The works discussed below are currently the best books on higher education.

In Two Cheers For Higher Education: Why American Universities Are Stronger Than Ever-And How to Meet The Challenges They Face author Steven Brint provides a positive and unbiased critique of American research universities.

The Great Pretender is an exposé of David Rosenhan’s once lauded 1973 work on mental healthcare Staying Sane in Insane Places . Author Susannah Cahalan shines a light on the flawed research and lies that went into Rosenhan’s book.

Author Herb Childress discusses how the overuse of part-time adjunct professors is diluting the quality of post-secondary education in the United States in his work The Adjunct Underclass: How American Colleges Betrayed Their Faculty, Their Students, And Their Mission. An adjunct professor himself Childress reveals how using part-time professors save schools money and cost students a quality education.

The City Game: Triumph, Scandal, And a Legendary Basketball Team by Matthew Goodman discusses how the 1949-50 championship basketball season brought disgrace upon City College of New York. Members of the City College basketball team, the Beavers, colluded with gamblers to alter final scores.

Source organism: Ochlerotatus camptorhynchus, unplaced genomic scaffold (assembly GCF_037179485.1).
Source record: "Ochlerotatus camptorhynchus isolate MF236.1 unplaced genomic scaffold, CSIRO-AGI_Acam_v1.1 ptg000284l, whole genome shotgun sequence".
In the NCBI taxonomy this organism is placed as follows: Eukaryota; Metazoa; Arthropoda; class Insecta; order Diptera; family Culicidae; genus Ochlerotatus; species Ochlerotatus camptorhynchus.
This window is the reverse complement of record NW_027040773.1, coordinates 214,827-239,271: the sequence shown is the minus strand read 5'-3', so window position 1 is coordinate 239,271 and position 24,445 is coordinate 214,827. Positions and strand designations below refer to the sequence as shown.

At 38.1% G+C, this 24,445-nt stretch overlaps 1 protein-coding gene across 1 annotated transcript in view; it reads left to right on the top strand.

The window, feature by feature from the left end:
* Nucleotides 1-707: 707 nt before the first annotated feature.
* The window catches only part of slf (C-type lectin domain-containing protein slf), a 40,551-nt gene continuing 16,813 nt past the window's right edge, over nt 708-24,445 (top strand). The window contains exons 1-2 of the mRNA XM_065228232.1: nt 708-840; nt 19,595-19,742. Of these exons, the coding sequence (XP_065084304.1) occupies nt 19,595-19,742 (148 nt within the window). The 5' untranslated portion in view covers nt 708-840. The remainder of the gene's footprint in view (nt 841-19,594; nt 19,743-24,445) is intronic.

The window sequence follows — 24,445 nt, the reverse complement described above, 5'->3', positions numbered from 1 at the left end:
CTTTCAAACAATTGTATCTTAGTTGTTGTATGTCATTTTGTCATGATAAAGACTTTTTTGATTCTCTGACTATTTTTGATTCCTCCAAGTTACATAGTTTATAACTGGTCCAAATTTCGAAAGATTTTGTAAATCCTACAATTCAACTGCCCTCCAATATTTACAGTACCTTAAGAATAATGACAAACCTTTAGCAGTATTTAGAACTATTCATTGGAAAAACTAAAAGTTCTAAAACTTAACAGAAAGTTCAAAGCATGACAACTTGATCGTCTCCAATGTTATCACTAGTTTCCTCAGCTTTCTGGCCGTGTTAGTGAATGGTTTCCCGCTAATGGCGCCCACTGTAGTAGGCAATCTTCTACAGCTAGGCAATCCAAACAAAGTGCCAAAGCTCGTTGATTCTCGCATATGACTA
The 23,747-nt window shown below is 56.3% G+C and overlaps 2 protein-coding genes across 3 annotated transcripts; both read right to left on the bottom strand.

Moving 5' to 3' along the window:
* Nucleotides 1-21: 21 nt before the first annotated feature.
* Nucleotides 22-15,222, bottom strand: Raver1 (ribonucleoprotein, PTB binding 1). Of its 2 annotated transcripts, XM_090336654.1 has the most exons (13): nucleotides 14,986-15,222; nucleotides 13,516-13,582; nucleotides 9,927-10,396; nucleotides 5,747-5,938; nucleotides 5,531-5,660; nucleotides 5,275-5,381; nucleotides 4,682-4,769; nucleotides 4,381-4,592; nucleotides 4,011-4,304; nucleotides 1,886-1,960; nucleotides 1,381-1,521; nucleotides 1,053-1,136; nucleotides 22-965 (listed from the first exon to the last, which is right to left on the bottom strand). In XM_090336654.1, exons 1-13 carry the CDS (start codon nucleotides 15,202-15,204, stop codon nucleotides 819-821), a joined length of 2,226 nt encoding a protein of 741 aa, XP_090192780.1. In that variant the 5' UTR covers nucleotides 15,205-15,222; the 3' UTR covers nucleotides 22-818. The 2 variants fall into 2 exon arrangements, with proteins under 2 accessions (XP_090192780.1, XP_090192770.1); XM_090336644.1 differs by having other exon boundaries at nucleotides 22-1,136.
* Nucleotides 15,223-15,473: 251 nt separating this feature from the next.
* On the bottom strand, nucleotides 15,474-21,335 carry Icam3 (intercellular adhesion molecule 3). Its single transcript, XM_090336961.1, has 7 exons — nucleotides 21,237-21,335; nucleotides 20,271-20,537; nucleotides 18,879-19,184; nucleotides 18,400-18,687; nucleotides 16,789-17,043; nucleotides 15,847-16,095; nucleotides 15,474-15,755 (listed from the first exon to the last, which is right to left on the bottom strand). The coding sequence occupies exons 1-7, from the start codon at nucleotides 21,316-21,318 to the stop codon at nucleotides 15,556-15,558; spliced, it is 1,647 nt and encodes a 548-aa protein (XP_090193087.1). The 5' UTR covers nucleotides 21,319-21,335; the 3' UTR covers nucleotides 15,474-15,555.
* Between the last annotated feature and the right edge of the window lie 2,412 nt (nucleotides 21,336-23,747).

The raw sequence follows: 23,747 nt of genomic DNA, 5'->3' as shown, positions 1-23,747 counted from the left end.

David Kirp is a professor at UC-Berkley. His book The College Dropout Scandal broaches the little-discussed topic of low college completion rates. In the book, Kirp offers practical methods for increasing the number of college graduates.

Ann Gardiner Perkins interviewed 575 women who were among Yale’s first female students to research Yale Needs Women: How The First Group of Girls Rewrote The Rules of an Ivy League Giant. The first women to attend Yale faced a pervasive men only mentality that subjected the co-eds to outright discrimination.

The premise of Anthony Kronman’s The Assault on American Excellence is that schools’ desire to be more inclusive undermines the quality of education. Kronman argues for a return to the standards of excellence that once had to be met to earn a college degree.

Thomas Jefferson’s Education by Alan Taylor is about the role Jefferson and slavery played in the founding of the University of Virginia. Jefferson believed that educating farmer’s sons would strengthen Virginia’s economy ultimately leading to abolition.